Sunday, July 15, 2007
A Trip Down Memory Lane in Papan, Perak
Members of the Perak Heritage Society visiting Rumah Besar Raja Bilah in Papan
Anggota Persatuan Warisan Perak mengunjungi Rumah Besar Raja Bilah di Papan
A trip down memory lane
By CHAN LI LEEN
Photos by SAIFUL BAHRI and CHAN LI LEEN
Saturday September 13, 2003
THE hosts of Papan, one of the oldest towns in the Kinta Valley, were revisited during the Papan Open Day organised by the Perak Heritage Society recently.
Hundreds of visitors travelled from near and far to this almost forgotten pioneer town to relive the times of the early Chinese and Mandailing settlers and to retrace events of the Japanese Occupation during World War II.
The open day was also organised to introduce the God of the Earth, the second book by former resident Ho Thean Fook, 83.
Since early morning, the main road of the town, which is located off the Lumut Highway, 16km from Ipoh, was packed with history buffs who had also come to visit Papan and the sites mentioned in Ho's book.
Visitors for Papan looking at articles and old pictures of the town at Sybil Kathigasu's old house.
Ho's book is a fictional and partly biographical novel set in Papan during the rise of the affluent tin and rubber industries in Perak at the beginning of the 20th century.
It was launched on Aug 22 by lawyer Pamela Ong during a dinner talk organised by the Perak Academy at the Syuen Hotel in Ipoh.
Former principal of SMK St Michael's Institution Ipoh Brother Vincent Corkery said: It's a wonder how much a story can do to bring a town back to life. Papan is no longer neglected or forgotten because of the beautiful stories Ho has brought to life in his book.
Kicking off the memorable open day in Papan on Aug 24 was a lion dance by a troupe from nearby Batu Gajah.
This was followed by a talk about the novel by retired teacher Ong Su-Ming and state librarian Mohd Taib Mohamed at the Hakka Tsen Lung Fui Kuon Association, where hordes of people clamoured around Ho to get their books autographed.
A foreign visitor, J. Vanderbilt-Sloane, was so impressed by the town's historical essence and ambience that he donated 62 copies of Ho's book to the teachers and students of Papan, hoping that they would learn their history and roots.
French tourist Jennifer Gay, 36, who was first introduced to Papan two years ago, said the open day was a good way of getting people to be aware of the town and hopefully to preserve it.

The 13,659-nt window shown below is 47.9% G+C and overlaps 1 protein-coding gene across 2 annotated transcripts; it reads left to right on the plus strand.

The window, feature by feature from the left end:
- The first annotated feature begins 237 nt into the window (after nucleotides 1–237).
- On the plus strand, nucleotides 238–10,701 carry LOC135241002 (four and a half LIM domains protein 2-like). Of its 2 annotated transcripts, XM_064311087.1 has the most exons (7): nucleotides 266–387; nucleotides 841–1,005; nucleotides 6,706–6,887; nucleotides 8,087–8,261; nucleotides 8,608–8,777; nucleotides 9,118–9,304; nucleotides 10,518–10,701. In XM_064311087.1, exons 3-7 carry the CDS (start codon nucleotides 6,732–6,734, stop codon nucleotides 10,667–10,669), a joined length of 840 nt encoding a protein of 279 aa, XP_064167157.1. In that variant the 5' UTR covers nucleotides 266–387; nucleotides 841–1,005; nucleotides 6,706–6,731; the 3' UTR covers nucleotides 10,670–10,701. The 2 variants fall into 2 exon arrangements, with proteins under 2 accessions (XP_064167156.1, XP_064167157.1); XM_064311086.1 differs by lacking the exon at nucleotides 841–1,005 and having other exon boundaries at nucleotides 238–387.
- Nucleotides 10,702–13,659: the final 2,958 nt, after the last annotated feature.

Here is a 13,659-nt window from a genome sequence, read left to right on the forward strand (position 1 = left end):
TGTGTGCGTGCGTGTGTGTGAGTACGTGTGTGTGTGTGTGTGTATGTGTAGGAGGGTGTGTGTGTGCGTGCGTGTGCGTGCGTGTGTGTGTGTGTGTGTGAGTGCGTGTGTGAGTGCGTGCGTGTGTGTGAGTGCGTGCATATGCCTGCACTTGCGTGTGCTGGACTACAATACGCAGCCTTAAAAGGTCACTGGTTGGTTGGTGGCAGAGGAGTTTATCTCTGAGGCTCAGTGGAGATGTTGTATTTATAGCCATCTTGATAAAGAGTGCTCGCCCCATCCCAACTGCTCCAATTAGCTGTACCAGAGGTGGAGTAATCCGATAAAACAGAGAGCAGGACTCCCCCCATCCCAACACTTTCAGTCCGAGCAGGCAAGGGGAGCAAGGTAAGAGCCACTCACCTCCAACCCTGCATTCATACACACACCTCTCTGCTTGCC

A former teacher, Ho taught at the Khai Meng Chinese School in 1940 and, a year later, at the Kinta School of Commerce when war broke out.
He was 21 when he was roped in to fight the Japanese by the Malayan People's Anti-Japanese Army agents who used nationalism and patriotism as their selling points.
During one of the meetings, he was asked to approach Sybil Kathigasu, a brave Eurasian woman reputedly known to be anti-Japanese, for medical aid for the resistance fighters.
She was caught and tortured by the Japanese and died from the injuries she sustained at the hands of her captors.
"She was a divine lady and until today, I have not met any other woman like her,"Ho recounted.
"People have commented that I am a brave man because of the experiences I have gone through but, given a chance, I would prefer to lead a quiet and uneventful life. I still get nightmares from the past," said Ho.
His exploits with the resistance fighters were recorded in his first book, Tainted Glory, published in 2001.
For those who turned up at Papan, an open day would not be complete without a heritage walk of the town.
Society members Chye Kooi Loong, Law Siak Hong, Chong Fong Loon and Cheah Chee Ming, guided visitors on the Ho Thean Fook Trail mapped out by Law, Chong and Ho.
Visitors were also taken to the backroom of Kathigasu's house where she risked her life to provide medical aid for the resistance fighters.
Kathigasu would let the injured fighters in through the back door of the house when Ho knocked three times.
"There are also two secret compartments in the house, one under the staircase and another in the backroom, where Kathigasu hid her transistor radios that were codenamed Josephine 1 and 2," said Chong.
The entourage also stopped by at Rumah Besar Raja Bilah, a century-old Mandailing double-storey mansion made of bricks and cengal timber with eight-sided columns to symbolise that the building was erected with the support of people from the eight directions of the compass.
The house was mostly used for ceremonies such as weddings, feasts and other receptions, rather than as a residence for the late local chieftain, Raja Bilah.
A few metres away, some young children tried to peep into the old 1888 Papan Mosque, believed to be the last remaining large-scale 19th century mosque of traditional Mandailing architecture found in the country and Sumatra, Indonesia.
Among those taking the trail was a group of 37 pupils from SMJK Ave Maria Convent in Ipoh.
Papan has not been mentioned in our history textbooks and I felt it would be beneficial for my pupils to expose themselves to the town, not just by reading but by experiencing the place first hand,?said teacher Tai Mei Kim.
By noon, many had retired from the walk while the more adventurous ones went on to view the former mansions of the rich in the town like Yap See, Hew Ng, Chang Sin Sang, Loke Wan Toh and Cheah Kooi Chun, who had lent a hand in giving Papan its illustrious background.